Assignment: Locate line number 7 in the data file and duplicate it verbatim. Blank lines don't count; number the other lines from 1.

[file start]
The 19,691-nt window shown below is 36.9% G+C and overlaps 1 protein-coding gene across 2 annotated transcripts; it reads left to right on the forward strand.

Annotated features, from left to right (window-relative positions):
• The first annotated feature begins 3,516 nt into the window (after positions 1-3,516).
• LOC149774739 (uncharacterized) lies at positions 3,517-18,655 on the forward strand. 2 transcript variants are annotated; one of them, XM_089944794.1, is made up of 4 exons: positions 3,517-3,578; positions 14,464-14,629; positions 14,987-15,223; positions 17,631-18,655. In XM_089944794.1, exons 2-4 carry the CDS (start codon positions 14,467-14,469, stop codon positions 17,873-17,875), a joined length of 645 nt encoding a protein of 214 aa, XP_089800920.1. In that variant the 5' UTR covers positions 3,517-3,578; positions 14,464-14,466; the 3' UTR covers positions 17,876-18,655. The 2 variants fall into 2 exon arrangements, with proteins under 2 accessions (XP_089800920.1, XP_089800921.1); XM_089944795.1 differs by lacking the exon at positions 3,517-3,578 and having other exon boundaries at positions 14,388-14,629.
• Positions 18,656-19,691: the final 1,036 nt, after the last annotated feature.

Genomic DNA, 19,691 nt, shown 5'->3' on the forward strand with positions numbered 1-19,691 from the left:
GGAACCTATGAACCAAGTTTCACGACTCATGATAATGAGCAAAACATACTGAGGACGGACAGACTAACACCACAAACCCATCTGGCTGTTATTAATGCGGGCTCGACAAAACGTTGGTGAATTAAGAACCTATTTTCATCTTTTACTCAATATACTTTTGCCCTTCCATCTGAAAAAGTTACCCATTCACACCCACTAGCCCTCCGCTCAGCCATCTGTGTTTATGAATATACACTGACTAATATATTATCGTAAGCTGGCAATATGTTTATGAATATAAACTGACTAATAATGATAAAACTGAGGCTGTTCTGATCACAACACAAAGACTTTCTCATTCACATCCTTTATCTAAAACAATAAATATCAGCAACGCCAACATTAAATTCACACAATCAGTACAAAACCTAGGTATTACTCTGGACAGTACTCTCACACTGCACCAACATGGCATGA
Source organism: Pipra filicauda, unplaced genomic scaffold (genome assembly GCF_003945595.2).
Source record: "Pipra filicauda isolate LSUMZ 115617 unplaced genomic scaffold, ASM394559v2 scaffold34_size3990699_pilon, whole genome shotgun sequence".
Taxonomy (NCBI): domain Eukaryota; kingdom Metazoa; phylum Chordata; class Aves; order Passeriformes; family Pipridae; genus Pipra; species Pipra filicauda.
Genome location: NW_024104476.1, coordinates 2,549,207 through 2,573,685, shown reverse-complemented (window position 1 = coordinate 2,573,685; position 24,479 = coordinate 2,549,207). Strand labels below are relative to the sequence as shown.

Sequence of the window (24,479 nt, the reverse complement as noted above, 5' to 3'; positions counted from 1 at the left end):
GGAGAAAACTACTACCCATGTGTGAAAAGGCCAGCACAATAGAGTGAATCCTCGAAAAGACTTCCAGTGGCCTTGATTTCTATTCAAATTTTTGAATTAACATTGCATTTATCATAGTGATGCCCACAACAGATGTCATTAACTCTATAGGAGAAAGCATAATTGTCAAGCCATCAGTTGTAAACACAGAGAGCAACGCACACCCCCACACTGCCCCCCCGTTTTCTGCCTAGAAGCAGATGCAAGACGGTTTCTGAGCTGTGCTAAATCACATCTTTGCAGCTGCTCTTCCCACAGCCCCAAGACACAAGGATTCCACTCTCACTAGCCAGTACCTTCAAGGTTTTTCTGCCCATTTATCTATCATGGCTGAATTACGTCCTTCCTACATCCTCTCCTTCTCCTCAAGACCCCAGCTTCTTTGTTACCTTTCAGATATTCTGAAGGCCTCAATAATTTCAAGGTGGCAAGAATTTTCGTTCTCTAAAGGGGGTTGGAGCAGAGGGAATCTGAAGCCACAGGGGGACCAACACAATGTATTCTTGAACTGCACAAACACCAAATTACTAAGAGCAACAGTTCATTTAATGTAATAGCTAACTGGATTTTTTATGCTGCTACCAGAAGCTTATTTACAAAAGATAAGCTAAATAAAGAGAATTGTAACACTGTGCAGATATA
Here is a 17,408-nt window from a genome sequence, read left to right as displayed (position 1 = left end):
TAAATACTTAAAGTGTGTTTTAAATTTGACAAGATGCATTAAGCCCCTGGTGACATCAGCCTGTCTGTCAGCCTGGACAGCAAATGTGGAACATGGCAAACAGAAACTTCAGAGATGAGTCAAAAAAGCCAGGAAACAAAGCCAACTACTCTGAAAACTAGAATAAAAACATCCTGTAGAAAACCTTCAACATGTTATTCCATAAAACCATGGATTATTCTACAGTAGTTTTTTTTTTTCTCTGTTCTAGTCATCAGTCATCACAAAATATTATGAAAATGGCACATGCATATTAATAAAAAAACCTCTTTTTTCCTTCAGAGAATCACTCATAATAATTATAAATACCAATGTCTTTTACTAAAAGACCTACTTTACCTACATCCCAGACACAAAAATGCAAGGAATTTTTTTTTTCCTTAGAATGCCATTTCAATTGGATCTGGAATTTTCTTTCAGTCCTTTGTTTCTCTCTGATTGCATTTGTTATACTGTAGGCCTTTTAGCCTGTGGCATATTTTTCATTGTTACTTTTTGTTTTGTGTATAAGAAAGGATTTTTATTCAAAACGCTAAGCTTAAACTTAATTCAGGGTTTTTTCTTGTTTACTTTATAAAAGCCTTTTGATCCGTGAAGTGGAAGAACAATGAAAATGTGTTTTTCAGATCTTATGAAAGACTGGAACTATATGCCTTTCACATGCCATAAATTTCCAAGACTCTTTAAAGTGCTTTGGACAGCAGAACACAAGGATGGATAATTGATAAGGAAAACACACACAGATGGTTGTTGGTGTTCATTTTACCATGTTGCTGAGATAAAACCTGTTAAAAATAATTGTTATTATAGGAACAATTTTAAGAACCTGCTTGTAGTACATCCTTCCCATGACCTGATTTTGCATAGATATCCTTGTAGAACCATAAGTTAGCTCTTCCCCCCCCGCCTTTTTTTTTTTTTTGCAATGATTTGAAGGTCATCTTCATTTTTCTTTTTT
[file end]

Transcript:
GGAACCTATGAACCAAGTTTCACGACTCATGATAATGAGCAAAACATACTGAGGACGGACAGACTAACACCACAAACCCATCTGGCTGTTATTAATGCGGGCTCGACAAAACGTTGGTGAATTAAGAACCTATTTTCATCTTTTACTCAATATACTTTTGCCCTTCCATCTGAAAAAGTTACCCATTCACACCCACTAGCCCTCCGCTCAGCCATCTGTGTTTATGAATATACACTGACTAATATATTATCGTAAGCTGGCAATATGTTTATGAATATAAACTGACTAATAATGATAAAACTGAGGCTGTTCTGATCACAACACAAAGACTTTCTCATTCACATCCTTTATCTAAAACAATAAATATCAGCAACGCCAACATTAAATTCACACAATCAGTACAAAACCTAGGTATTACTCTGGACAGTACTCTCACACTGCACCAACATGGCATGA